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W

hen the keel was first laid, the Great War was a dis-tant rumble a long, long way away. By the time the frames were lofted and sawn, the winter had closed in and she would have the cold on her bones until spring and her planks would complete her shape. It was late fall 1911 when the ways were greased and she slid into a ripple free Oyster Bay.

Ida May was purpose-built as an oyster dredger. She was a 30-year workboat with lines that evolved from the sailing dredgers and an attitude grown from the year-round Oyster-men whose tolerance for biting icy gales is as great as that for scorching New York summers.

Fitted with a massive 48-hp, 6-cylinder, in-line diesel, she was one of a growing number of powered working vessels on Long Island Sound, and was described as something of a wonder even in that late day. Her twin drum donkey winch, which ran from a single power take-off on her diesel, was a later installation, but this allowed her crew to handle up to 18 tons of oysters and clams per day.

Power dredging is a simple dragging of a steel rake some 4 feet across along the sand and mud of the seabed. The rake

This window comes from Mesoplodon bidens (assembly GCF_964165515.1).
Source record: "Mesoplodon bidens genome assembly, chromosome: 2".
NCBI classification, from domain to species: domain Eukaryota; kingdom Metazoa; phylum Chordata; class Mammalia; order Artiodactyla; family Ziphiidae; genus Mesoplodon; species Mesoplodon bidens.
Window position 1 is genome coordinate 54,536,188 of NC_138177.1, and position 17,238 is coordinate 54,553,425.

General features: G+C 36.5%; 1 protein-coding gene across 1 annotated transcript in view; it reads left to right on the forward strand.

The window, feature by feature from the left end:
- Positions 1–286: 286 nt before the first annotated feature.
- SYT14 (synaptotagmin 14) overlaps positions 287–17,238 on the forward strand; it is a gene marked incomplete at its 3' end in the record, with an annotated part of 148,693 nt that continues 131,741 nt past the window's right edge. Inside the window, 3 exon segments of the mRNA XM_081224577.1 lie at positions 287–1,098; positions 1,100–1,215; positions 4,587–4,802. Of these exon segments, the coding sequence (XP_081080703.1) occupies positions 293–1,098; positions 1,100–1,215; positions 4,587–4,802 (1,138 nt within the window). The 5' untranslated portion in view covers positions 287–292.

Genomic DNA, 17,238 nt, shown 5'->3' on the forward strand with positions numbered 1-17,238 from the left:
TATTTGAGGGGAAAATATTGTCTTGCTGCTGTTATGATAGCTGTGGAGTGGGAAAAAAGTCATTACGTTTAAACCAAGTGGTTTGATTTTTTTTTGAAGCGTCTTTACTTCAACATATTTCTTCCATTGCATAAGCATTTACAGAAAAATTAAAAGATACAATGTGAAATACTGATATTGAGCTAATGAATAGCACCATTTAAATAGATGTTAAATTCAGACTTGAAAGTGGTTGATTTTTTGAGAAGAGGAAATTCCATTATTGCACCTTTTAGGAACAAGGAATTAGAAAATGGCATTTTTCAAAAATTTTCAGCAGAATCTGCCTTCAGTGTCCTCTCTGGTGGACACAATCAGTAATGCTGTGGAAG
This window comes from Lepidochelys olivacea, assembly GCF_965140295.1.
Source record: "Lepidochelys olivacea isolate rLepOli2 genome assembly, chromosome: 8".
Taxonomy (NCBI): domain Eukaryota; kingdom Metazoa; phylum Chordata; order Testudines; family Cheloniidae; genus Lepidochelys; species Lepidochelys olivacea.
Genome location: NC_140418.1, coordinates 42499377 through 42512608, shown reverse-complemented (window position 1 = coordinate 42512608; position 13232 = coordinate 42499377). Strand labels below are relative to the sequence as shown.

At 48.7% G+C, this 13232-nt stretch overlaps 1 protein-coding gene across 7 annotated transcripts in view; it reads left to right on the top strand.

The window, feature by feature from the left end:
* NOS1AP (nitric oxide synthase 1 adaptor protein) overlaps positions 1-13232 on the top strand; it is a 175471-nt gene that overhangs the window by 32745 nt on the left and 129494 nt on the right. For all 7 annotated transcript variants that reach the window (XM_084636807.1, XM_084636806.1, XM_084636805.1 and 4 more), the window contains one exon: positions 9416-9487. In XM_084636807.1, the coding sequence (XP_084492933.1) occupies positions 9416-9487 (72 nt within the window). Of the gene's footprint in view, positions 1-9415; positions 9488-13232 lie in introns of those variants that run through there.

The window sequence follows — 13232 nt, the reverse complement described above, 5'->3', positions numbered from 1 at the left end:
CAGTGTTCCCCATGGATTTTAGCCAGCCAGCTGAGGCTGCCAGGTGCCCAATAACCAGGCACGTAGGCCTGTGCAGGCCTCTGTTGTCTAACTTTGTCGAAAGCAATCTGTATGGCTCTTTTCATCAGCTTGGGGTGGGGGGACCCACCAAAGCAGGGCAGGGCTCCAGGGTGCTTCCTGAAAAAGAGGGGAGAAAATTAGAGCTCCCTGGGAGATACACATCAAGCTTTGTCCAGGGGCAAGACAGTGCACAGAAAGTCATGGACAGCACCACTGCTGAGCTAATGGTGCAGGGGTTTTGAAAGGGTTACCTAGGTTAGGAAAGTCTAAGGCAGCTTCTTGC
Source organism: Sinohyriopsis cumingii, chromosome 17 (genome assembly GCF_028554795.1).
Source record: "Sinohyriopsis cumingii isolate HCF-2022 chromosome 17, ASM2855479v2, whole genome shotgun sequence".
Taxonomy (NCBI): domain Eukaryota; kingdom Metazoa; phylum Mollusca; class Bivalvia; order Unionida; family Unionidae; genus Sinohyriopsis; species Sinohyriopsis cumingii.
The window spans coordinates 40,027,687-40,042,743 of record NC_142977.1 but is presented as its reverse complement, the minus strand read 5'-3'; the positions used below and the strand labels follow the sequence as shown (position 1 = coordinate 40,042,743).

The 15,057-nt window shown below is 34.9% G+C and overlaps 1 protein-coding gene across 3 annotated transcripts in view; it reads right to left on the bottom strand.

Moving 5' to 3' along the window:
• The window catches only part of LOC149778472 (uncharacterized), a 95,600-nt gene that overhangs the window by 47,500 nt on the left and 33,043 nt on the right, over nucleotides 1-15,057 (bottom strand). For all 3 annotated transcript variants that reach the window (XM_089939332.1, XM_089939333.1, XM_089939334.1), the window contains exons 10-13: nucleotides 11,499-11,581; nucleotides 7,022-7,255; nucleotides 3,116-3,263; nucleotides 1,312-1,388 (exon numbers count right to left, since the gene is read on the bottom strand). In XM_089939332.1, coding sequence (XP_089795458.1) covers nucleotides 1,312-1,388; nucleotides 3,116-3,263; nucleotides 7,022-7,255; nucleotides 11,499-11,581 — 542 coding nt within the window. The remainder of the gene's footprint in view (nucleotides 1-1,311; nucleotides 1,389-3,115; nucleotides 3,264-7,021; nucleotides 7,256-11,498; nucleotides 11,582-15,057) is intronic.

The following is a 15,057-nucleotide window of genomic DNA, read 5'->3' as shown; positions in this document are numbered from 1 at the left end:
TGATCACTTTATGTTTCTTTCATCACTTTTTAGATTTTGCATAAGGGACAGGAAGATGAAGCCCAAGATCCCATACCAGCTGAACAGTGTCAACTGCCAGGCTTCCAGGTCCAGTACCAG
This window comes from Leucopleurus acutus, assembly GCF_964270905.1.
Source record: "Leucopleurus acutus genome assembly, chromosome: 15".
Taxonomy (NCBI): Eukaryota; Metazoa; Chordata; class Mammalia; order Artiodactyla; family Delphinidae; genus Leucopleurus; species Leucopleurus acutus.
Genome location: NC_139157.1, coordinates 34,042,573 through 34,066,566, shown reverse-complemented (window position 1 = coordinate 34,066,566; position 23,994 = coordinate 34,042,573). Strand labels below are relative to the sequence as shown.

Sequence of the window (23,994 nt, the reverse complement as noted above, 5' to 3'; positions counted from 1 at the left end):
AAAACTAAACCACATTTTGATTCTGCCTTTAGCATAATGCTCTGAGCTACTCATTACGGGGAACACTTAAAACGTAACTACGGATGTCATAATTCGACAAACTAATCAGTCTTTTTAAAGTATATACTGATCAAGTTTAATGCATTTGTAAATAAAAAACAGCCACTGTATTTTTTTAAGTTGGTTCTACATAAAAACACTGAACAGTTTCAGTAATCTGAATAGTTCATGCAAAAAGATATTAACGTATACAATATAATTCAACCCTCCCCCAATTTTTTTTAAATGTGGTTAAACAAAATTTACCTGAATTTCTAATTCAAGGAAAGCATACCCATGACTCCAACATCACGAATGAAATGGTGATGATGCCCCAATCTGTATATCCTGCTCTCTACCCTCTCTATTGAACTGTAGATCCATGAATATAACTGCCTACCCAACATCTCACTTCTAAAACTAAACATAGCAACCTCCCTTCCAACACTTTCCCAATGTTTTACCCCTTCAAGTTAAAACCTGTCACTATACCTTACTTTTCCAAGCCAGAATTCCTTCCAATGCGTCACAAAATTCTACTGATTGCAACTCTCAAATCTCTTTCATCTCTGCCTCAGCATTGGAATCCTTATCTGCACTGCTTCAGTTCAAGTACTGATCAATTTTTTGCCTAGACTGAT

is flown like a kite on tethers run from booms (port and s board) and supported by a short, stout pyramid-stayed m The rake digs itself into the bottom, as we would want a good anchor to. It is overpowered by the boat’s motor an just as we would not wish a good anchor to do, it drags. T rake tows a chainmail bag which allows the sand and silt pass through, but larger items like oysters, clams and roc are collected.

When the skipper decides he has collected enough weigh the dredge, it is hoisted aboard and the contents are spill out on deck for sorting and cleaning. A huge weight of sh and rock could be accumulated on the deck during a day’ work.

As large areas of the bays are shallow, and some of the highest yielding areas are very shallow, Ida ’s hull had to b able to float in 3 feet of water or less. More importantly, s had to be able to load up and still get through the shallo and back to the landing dock. These attributes were achieved by a very large beam and a massive internal ke The keel was molded vertically almost two feet thick and sided a foot wide, but only five inches of it protruded fro below her garboard to find and nudge wayward rocks asi as she headed back to deep water.

By Eric Holohan, Instructor Westlawn Institute

Ida May at Her Final Resting Place

Sailing Oyster Sloop Christeen

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